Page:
Live from Silverstone: F1’s drive to provide curated viewer data feeds
Formula 1 is looking to provide bespoke data feeds to serve the needs of viewers with varying levels of technical knowledge of the sport, according to F1 director of data systems Rob Smedley.
Smedley says the biggest barrier to boosting fan engagement among new and casual F1 viewers is the highly technical and complex nature of the sport which often needs explaining.
“When it comes to deciding what data to show and how much, it’s a fine balance and like any decent business, we have to listen to our customers. We have to think about how we engage the causal fan and explain the complexities of F1 in a way that that they can quickly understand, while for me as an engineer, I’d cover the whole screen in data and get rid of the image because I want that level of information and numerical analysis.”
“The way to avoid overloading with data is to make it a more bespoke experience for everybody. There is only so much that we can put on a linear feed.”
Smedley (pictured, below), an F1 engineer who previously worked with the likes of Williams and Ferrari, says his role now is to act as “the glue” between F1 and Amazon Web Services (AWS), which struck a deal with F1 in 2018 to host the motorsport’s data centres and provide machine learning and data analytics services. As part of the arrangement, AWS also works with F1 on its series of ‘F1 Insights’ tools, which are on-screen graphics designed to help viewers understand particular elements of the sport.
“The way to avoid overloading with data is to make it a more bespoke experience for everybody, because there is only so much that we can put on a linear feed, so we have been thinking about that and pushing ideas around.
“[Data] should be an interactive choice and that is something that we are looking at for the future,” says Smedley. “At the moment, I think we have the balance right with how much data we show on the screen, because we can’t overload it and that comes from listening to the broad demographic that watches F1. However, where we need to get to is second and third screen devices so people can have their device and say, ‘I want to curate my data experience in such a way which is completely bespoke to me’.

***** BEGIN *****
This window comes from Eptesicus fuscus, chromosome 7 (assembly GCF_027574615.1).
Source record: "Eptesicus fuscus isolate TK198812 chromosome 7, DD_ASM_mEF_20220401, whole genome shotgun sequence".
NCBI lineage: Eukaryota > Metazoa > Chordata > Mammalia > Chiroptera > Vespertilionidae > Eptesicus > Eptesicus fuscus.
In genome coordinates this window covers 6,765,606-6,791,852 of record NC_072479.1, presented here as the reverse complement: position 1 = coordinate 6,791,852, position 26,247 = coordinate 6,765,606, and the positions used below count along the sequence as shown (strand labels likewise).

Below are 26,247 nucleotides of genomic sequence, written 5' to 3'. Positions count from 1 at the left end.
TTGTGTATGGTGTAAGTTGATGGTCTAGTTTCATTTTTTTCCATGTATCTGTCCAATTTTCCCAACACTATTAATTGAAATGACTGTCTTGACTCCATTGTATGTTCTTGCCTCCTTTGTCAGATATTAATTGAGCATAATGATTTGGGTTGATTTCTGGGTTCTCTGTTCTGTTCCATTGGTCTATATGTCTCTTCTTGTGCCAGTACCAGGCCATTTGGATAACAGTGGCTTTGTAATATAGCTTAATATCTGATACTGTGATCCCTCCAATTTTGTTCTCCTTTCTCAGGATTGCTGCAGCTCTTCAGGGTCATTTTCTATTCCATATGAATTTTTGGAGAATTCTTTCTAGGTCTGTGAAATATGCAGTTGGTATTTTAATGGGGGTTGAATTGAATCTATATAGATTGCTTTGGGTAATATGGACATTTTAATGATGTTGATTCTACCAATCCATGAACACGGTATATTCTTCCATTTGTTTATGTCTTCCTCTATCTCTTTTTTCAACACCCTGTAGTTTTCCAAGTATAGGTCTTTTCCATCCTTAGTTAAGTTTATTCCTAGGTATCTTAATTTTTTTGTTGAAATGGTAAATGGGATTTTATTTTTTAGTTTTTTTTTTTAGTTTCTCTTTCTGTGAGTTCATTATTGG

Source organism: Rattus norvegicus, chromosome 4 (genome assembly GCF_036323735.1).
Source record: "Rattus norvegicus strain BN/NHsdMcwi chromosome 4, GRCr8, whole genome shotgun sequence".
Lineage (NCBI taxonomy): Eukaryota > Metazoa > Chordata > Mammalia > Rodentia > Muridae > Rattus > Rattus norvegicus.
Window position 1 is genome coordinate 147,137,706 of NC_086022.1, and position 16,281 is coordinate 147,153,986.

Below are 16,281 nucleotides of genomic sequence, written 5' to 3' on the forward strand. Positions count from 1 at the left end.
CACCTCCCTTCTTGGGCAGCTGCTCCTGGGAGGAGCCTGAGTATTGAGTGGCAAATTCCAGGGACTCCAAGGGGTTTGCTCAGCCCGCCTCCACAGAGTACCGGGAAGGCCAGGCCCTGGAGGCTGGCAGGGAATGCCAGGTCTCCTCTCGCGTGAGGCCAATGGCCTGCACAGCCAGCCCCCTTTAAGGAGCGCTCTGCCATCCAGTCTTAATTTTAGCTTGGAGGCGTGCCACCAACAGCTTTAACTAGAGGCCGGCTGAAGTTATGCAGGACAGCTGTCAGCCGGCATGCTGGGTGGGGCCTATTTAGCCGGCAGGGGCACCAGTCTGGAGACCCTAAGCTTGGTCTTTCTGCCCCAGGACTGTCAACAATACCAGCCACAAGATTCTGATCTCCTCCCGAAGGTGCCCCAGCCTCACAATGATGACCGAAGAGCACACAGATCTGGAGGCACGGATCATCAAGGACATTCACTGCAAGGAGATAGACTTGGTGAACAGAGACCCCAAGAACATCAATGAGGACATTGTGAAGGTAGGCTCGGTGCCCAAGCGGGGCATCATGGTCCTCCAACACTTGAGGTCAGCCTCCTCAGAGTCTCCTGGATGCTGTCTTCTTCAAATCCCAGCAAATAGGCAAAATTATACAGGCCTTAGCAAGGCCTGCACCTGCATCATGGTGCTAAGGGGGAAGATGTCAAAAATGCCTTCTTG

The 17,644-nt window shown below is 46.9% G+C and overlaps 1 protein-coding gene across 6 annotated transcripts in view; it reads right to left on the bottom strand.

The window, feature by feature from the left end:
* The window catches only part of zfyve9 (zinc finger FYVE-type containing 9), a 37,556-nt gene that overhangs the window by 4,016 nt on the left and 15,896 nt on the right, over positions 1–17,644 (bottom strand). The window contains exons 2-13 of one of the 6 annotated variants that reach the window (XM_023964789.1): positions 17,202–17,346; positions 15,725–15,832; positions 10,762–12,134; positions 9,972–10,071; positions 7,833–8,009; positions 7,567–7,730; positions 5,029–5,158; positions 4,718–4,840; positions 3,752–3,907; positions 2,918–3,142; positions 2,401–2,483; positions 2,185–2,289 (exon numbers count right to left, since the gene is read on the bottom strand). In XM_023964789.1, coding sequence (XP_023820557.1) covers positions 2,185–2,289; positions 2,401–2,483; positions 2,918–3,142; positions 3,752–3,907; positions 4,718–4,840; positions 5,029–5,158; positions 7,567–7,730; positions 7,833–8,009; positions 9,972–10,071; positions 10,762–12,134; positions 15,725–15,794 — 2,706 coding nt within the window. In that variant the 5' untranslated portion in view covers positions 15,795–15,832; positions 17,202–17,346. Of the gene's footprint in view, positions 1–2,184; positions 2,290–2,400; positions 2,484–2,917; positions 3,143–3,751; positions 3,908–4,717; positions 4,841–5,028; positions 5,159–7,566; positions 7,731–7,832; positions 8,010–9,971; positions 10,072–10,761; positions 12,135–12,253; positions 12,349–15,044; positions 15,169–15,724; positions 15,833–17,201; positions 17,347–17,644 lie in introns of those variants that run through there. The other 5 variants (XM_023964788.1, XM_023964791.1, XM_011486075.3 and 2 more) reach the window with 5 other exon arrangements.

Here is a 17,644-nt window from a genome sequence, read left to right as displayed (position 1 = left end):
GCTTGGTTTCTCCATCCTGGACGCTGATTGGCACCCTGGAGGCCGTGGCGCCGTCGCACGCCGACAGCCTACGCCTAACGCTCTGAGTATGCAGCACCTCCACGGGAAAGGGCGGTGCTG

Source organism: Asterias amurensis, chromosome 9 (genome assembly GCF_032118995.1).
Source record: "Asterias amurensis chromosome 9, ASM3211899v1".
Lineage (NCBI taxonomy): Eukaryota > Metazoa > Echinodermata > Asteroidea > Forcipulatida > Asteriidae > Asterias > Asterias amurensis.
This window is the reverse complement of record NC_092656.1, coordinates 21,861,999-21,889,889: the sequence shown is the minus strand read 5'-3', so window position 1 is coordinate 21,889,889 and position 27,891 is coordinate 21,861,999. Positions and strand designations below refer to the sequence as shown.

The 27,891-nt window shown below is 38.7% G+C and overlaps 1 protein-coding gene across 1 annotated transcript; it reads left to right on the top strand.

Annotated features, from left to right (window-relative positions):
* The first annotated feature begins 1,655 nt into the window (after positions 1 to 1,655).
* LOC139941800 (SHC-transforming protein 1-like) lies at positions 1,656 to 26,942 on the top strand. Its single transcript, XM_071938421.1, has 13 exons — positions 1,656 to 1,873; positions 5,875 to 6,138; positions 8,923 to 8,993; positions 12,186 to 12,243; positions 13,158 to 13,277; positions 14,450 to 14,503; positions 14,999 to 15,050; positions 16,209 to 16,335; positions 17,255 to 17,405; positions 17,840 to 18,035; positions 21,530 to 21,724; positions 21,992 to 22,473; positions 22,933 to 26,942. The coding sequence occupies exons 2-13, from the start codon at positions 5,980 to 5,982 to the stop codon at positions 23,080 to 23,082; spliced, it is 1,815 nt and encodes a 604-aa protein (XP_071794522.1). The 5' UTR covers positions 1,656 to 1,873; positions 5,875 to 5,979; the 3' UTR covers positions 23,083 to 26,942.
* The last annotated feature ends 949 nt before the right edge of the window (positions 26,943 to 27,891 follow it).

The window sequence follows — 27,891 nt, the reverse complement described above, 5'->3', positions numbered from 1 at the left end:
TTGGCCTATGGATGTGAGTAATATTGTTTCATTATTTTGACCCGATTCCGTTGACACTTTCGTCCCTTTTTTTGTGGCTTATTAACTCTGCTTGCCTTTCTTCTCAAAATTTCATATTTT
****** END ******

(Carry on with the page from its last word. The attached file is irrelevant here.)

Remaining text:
“We’re at proof-of-concept stage. It has been talked about for a long time, but there are all sorts of complexities to it. We also need to consider whether it should be behind a paywall or to make a proportion of it available, because really you want to use it to engage fans. It’s only a tiny percentage of geeks like me who want to know everything.”
Smedley spoke with SVG Europe on Saturday (2 July 2022) during qualification at Silverstone, when the F1 Insights team debuted a new tool focused on qualifying.
In F1, qualifying takes place during a 60-minute session split into three segments. All cars take part in Q1 and the slowest five take positions 16-20 in the race. In Q2, 15 cars compete and the slowest five determine positions 11-15, and Q3 features the remaining ten cars competing for pole position, with the fastest lap taking first place in the race.
Smedley says the new Projected Knockout Time tool aims to predict the time that teams need to reach in order that they pass through to the top 15 in Q1 and the top 10 in Q2.
“We try to use predictive models that take into account all the conditions and historical data, driving models, car models and say right, this is how we think everybody will pan out at the end of this particular qualifying session, or that is the lap time that all of the teams have to beat.”
However, while eventual race winner Carlos Sainz was able to take advantage of the rain on Saturday to claim his first ever pole position on his 151st attempt, the wet weather did not provide ideal circumstances for the launch.
F1 director of broadcast and media Dean Locke later explained that the rain had affected the tool. “It ran, but we ended up running it a little less because of the rain, because it affected the model so we held back on it and we’ll roll it out properly in Austria [the next race in the calendar, on 10 July].
“We have a lot of commentators – Sky in the UK is a really good example – where they will go and speak with someone in a team and ask them what their pole time will be. But we have 80 broadcasters, in 180 territories, and some might not have the capacity of Sky, while others are not on site.
“Using the AWS modelling, we have taken all those times, including the predicted cut-off times to work out what drivers need to be aiming for. We’re not trying to suggest to viewers ‘don’t bother watching it because these will be the times’. What we want to do is show what a driver needs to achieve [in order to qualify further up the grid]; we’re trying to build up that excitement,” says Locke.
The 2022 F1 season continues 8-10 July in Austria at the Red Bull Ring in Spielberg.